The most interesting aspect of the show isn’t whether EMCC will win. Seeing what the players do with their “last” chance is. Through the players the show is able to explore many of the most common topics that dominate the conversation around football. Take the quarterback, De’Andre Johnson. He punched a woman at a bar and was dismissed from Florida State. You can’t help but think about another FSU QB, Jameis Winston, and how badly that situation was handled by the school and its community, which appeared to actively discredit Winston’s alleged rape victim.
Johnson shares nothing more than a school with Winston, but you can’t help but think of the institution as having a complicit role in violence against women. Yet of all the players in the spotlight, Johnson comes across as the most repentant player. His remorse feels sincere, as does his disappointment when his past comes back to bite him.
I wish the show spent more time with Johnson. His situation is laid out in the second episode then takes a backseat until the end. That episode opens with a brutally honest interview with Stevens. He speaks on the transactional nature of the relationship between EMCC and its star players. Everyone is there to get something out of someone. This idea is broached a few other times, but never as directly as it is here. In football terms, the show leaves plays on the field by not digging in a bit deeper.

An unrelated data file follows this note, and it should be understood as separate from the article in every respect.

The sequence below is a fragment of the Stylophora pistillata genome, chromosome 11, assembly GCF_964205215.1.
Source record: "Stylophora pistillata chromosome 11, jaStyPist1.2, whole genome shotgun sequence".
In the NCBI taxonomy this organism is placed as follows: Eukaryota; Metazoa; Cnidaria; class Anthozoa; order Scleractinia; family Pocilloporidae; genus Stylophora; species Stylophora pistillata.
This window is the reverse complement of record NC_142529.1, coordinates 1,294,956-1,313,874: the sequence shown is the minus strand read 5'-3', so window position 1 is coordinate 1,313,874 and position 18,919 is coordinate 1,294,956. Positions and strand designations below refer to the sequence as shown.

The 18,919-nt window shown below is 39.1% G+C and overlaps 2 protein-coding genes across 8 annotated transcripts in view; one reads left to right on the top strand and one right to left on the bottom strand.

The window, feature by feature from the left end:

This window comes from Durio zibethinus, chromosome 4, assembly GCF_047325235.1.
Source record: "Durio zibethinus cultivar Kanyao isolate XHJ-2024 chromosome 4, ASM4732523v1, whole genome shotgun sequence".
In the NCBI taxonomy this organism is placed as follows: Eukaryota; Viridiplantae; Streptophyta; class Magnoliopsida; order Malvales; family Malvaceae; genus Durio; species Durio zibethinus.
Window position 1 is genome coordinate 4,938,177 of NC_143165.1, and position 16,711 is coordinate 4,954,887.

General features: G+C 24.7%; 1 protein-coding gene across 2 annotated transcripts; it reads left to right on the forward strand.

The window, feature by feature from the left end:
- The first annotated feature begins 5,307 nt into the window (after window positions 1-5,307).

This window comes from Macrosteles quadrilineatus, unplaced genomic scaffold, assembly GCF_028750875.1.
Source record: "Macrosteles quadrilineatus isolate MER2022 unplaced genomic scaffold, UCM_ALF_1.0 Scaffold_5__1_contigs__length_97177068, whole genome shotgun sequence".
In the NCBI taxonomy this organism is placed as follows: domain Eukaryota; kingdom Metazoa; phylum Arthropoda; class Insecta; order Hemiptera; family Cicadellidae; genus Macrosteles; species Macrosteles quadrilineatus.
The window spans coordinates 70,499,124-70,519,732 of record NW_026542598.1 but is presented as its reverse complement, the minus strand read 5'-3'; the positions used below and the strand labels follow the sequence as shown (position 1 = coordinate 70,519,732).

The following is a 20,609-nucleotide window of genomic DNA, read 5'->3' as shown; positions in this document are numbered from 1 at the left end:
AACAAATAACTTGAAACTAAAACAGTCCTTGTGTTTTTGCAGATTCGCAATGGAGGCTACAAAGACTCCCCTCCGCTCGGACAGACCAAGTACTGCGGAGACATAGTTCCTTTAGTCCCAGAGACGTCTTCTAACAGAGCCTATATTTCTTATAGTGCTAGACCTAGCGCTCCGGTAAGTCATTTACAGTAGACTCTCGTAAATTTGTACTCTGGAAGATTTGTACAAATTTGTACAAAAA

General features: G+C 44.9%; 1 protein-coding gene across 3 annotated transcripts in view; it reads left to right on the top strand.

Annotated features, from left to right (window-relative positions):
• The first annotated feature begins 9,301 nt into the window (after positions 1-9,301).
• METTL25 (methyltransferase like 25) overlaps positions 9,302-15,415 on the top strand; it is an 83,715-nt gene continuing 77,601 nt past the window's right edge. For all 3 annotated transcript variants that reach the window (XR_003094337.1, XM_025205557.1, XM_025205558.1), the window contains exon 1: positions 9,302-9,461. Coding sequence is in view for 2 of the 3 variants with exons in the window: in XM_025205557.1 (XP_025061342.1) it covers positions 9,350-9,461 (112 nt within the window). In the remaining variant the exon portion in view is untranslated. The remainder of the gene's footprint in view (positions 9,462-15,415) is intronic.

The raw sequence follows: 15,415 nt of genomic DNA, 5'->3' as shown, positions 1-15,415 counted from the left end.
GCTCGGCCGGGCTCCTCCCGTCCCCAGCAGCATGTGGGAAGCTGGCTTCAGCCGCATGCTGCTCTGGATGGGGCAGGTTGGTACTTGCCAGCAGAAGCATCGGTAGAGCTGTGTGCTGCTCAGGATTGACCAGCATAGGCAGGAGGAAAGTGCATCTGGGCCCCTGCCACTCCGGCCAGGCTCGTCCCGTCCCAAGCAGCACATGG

The player who dominates much of the season is supremely talented running back Isaiah Wright. He suffers a concussion early in the season and watching him struggle in his recovery is the source of the show’s most potent moments. Sitting on the bench with a teammate Wright says, “I don’t know where the fuck I am.” In a show full of revealing moments, this is as real as it gets. It’s haunting, and makes it more devastating later when he’s in the locker room yelling about how football is everything for him and he’s willing to die for it. You hope he’s exaggerating, but watching, it feels too real. Between that, his indifference to his schoolwork, and, later, a sprained ankle, Wright is the most conflicted player.
The nuts and bolts of a football season come with built-in drama and action. Combined with the level of access directors Greg Whiteley and Adam Ridley have, Last Chance U is captivating. It’s also great at capturing the pressure-cooker atmosphere that football creates. But there are hints of what it could have been. Near the end of the season, coverage of the 2016 presidential election creeps in, and we see the players and a few town locals discuss it. These moments are interesting, but I’m not entirely sure why they’re here. It’s the only external element that encroaches on the football, but the show doesn’t do anything with it.
Fans of the sport with certainly find themselves caught up in the ups and downs of the Lions’ season. Crossover appeal for non-fans is minimal, but at eight episodes, I recommend giving the show a chance. The second episode in particular is strong. As far as sports documentaries go, Last Chance U is a worthy entry.
Eddie Strait is a member of the Austin Film Critic Association. His reviews focus primarily on streaming entertainment, with an emphasis on Netflix, Hulu, Amazon Prime, and other on-demand services.